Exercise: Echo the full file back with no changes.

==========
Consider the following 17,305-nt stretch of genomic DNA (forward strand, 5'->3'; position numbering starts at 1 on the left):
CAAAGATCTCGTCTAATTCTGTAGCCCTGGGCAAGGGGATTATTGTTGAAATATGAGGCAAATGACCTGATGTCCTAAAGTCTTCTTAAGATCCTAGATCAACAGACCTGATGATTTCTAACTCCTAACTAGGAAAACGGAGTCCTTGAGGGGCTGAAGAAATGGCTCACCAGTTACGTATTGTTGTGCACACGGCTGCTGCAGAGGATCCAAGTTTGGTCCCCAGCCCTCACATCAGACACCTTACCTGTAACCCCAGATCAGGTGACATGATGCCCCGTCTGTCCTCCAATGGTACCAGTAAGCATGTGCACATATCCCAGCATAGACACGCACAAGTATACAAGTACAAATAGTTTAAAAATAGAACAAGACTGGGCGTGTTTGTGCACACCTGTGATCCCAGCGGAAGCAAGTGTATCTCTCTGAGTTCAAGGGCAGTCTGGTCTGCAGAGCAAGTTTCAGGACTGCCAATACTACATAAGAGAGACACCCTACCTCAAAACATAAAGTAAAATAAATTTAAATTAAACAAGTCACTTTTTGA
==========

Consider the following 17,305-nt stretch of genomic DNA (forward strand, 5'->3'; position numbering starts at 1 on the left):
CAAAGATCTCGTCTAATTCTGTAGCCCTGGGCAAGGGGATTATTGTTGAAATATGAGGCAAATGACCTGATGTCCTAAAGTCTTCTTAAGATCCTAGATCAACAGACCTGATGATTTCTAACTCCTAACTAGGAAAACGGAGTCCTTGAGGGGCTGAAGAAATGGCTCACCAGTTACGTATTGTTGTGCACACGGCTGCTGCAGAGGATCCAAGTTTGGTCCCCAGCCCTCACATCAGACACCTTACCTGTAACCCCAGATCAGGTGACATGATGCCCCGTCTGTCCTCCAATGGTACCAGTAAGCATGTGCACATATCCCAGCATAGACACGCACAAGTATACAAGTACAAATAGTTTAAAAATAGAACAAGACTGGGCGTGTTTGTGCACACCTGTGATCCCAGCGGAAGCAAGTGTATCTCTCTGAGTTCAAGGGCAGTCTGGTCTGCAGAGCAAGTTTCAGGACTGCCAATACTACATAAGAGAGACACCCTACCTCAAAACATAAAGTAAAATAAATTTAAATTAAACAAGTCACTTTTTGA